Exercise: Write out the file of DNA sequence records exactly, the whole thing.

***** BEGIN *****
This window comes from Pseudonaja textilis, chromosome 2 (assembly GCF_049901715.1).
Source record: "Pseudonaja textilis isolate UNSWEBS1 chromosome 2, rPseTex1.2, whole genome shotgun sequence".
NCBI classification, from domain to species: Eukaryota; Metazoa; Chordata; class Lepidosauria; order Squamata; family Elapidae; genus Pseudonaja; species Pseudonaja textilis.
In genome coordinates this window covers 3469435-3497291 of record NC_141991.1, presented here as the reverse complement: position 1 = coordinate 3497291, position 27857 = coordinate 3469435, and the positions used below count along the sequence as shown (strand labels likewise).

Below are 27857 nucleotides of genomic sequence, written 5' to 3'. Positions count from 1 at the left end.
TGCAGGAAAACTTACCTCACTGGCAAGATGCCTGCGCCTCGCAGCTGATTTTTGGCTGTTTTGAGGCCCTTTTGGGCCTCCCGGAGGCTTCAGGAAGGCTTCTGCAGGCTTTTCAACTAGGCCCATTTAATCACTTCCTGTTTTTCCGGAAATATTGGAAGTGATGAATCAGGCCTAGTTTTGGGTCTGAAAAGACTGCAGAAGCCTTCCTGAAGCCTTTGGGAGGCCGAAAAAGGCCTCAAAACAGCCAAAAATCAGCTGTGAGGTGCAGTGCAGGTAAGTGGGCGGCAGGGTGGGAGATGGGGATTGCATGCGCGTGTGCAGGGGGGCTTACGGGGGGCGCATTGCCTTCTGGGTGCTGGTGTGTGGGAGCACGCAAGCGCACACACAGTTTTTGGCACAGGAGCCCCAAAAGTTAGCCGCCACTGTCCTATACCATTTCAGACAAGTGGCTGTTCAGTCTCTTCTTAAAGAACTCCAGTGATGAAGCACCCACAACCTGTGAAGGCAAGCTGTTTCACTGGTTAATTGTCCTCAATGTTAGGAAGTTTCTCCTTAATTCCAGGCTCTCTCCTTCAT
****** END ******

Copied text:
This window comes from Pseudonaja textilis, chromosome 2 (assembly GCF_049901715.1).
Source record: "Pseudonaja textilis isolate UNSWEBS1 chromosome 2, rPseTex1.2, whole genome shotgun sequence".
NCBI classification, from domain to species: Eukaryota; Metazoa; Chordata; class Lepidosauria; order Squamata; family Elapidae; genus Pseudonaja; species Pseudonaja textilis.
In genome coordinates this window covers 3469435-3497291 of record NC_141991.1, presented here as the reverse complement: position 1 = coordinate 3497291, position 27857 = coordinate 3469435, and the positions used below count along the sequence as shown (strand labels likewise).

Below are 27857 nucleotides of genomic sequence, written 5' to 3'. Positions count from 1 at the left end.
TGCAGGAAAACTTACCTCACTGGCAAGATGCCTGCGCCTCGCAGCTGATTTTTGGCTGTTTTGAGGCCCTTTTGGGCCTCCCGGAGGCTTCAGGAAGGCTTCTGCAGGCTTTTCAACTAGGCCCATTTAATCACTTCCTGTTTTTCCGGAAATATTGGAAGTGATGAATCAGGCCTAGTTTTGGGTCTGAAAAGACTGCAGAAGCCTTCCTGAAGCCTTTGGGAGGCCGAAAAAGGCCTCAAAACAGCCAAAAATCAGCTGTGAGGTGCAGTGCAGGTAAGTGGGCGGCAGGGTGGGAGATGGGGATTGCATGCGCGTGTGCAGGGGGGCTTACGGGGGGCGCATTGCCTTCTGGGTGCTGGTGTGTGGGAGCACGCAAGCGCACACACAGTTTTTGGCACAGGAGCCCCAAAAGTTAGCCGCCACTGTCCTATACCATTTCAGACAAGTGGCTGTTCAGTCTCTTCTTAAAGAACTCCAGTGATGAAGCACCCACAACCTGTGAAGGCAAGCTGTTTCACTGGTTAATTGTCCTCAATGTTAGGAAGTTTCTCCTTAATTCCAGGCTCTCTCCTTCAT